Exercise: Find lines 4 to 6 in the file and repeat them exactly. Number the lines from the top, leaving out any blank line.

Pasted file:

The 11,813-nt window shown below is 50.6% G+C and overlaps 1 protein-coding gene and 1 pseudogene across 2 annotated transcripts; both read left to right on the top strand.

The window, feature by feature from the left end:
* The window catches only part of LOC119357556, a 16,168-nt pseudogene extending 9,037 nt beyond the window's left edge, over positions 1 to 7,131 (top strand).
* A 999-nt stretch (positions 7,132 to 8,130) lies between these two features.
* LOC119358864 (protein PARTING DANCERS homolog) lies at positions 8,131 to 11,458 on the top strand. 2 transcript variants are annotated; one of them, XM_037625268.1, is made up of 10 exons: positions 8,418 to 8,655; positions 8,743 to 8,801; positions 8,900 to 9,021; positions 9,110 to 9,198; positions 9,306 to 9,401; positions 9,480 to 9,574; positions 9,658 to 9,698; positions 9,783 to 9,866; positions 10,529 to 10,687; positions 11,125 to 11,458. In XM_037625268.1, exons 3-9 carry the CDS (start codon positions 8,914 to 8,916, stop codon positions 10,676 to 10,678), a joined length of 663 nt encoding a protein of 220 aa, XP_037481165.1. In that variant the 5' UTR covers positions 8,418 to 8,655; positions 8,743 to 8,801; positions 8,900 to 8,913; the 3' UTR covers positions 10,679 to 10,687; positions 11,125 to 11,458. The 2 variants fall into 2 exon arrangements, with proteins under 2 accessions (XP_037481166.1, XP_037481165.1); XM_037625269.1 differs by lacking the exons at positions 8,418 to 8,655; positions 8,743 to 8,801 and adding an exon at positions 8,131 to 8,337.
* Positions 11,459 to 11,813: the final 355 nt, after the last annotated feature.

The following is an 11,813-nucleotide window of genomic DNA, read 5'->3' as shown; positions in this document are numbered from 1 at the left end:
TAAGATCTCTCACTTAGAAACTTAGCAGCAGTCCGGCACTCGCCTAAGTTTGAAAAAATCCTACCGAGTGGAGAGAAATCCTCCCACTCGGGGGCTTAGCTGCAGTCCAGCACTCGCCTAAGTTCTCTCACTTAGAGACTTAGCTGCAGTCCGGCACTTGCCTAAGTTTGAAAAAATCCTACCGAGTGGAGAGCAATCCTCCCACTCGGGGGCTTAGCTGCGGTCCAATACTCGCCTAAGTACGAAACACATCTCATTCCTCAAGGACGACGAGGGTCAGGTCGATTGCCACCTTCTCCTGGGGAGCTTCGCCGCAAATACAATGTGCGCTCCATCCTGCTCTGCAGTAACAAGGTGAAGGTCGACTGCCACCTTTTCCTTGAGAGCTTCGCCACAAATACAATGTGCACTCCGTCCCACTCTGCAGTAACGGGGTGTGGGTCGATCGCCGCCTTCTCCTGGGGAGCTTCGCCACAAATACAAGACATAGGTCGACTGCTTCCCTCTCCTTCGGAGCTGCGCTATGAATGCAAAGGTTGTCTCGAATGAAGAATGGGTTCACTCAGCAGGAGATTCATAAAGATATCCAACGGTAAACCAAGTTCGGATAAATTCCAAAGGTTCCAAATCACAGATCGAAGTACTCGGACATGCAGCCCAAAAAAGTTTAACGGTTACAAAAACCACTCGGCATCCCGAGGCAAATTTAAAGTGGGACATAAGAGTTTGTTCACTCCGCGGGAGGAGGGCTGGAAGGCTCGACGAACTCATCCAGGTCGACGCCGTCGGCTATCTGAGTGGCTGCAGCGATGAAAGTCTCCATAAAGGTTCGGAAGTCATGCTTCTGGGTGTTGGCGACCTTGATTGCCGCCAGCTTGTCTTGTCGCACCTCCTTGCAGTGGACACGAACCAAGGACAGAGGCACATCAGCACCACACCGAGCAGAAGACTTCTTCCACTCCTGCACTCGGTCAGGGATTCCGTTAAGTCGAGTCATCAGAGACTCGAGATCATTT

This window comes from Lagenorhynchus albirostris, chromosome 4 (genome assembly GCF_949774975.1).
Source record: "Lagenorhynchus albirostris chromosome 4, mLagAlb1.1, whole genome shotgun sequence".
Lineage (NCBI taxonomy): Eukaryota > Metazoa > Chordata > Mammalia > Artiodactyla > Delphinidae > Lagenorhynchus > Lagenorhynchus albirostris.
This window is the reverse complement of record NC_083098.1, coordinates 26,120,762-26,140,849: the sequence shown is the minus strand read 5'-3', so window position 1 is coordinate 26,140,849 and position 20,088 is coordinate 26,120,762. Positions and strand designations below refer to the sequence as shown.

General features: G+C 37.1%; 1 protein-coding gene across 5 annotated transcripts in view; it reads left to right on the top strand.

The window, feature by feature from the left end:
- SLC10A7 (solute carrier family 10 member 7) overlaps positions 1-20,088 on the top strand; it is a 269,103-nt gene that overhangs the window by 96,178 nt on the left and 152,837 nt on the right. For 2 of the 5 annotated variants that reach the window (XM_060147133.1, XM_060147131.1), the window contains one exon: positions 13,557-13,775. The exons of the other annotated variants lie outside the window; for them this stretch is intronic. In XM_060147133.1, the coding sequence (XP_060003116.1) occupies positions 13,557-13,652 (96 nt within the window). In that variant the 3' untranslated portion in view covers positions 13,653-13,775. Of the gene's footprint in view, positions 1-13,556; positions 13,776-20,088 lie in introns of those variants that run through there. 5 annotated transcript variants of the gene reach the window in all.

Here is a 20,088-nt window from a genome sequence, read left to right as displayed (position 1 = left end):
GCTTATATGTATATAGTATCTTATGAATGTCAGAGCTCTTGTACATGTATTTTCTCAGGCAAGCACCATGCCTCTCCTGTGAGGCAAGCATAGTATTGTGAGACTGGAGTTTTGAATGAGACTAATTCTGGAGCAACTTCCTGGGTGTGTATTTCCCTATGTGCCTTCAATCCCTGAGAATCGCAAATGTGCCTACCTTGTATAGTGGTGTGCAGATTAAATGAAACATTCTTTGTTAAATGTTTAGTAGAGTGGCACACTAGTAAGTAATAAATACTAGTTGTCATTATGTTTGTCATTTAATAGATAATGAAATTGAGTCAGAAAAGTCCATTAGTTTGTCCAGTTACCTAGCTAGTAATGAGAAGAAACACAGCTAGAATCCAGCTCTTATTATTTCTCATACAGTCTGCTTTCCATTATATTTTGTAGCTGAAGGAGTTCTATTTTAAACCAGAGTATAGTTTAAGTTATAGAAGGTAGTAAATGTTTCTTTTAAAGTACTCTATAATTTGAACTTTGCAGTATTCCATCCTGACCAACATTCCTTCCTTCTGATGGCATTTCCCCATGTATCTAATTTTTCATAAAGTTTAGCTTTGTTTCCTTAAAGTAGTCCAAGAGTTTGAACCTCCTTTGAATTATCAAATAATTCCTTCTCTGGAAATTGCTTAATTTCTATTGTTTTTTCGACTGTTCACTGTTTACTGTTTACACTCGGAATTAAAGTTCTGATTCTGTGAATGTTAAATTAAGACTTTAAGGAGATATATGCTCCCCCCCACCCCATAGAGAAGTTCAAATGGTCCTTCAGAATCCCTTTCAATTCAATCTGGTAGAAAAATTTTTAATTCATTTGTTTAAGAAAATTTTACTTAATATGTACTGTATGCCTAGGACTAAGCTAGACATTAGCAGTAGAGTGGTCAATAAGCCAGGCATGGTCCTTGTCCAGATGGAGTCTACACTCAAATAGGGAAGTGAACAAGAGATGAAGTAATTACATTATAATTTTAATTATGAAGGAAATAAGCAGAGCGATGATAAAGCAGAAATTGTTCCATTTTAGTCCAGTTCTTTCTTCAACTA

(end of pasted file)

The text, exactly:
* A 999-nt stretch (positions 7,132 to 8,130) lies between these two features.
* LOC119358864 (protein PARTING DANCERS homolog) lies at positions 8,131 to 11,458 on the top strand. 2 transcript variants are annotated; one of them, XM_037625268.1, is made up of 10 exons: positions 8,418 to 8,655; positions 8,743 to 8,801; positions 8,900 to 9,021; positions 9,110 to 9,198; positions 9,306 to 9,401; positions 9,480 to 9,574; positions 9,658 to 9,698; positions 9,783 to 9,866; positions 10,529 to 10,687; positions 11,125 to 11,458. In XM_037625268.1, exons 3-9 carry the CDS (start codon positions 8,914 to 8,916, stop codon positions 10,676 to 10,678), a joined length of 663 nt encoding a protein of 220 aa, XP_037481165.1. In that variant the 5' UTR covers positions 8,418 to 8,655; positions 8,743 to 8,801; positions 8,900 to 8,913; the 3' UTR covers positions 10,679 to 10,687; positions 11,125 to 11,458. The 2 variants fall into 2 exon arrangements, with proteins under 2 accessions (XP_037481166.1, XP_037481165.1); XM_037625269.1 differs by lacking the exons at positions 8,418 to 8,655; positions 8,743 to 8,801 and adding an exon at positions 8,131 to 8,337.
* Positions 11,459 to 11,813: the final 355 nt, after the last annotated feature.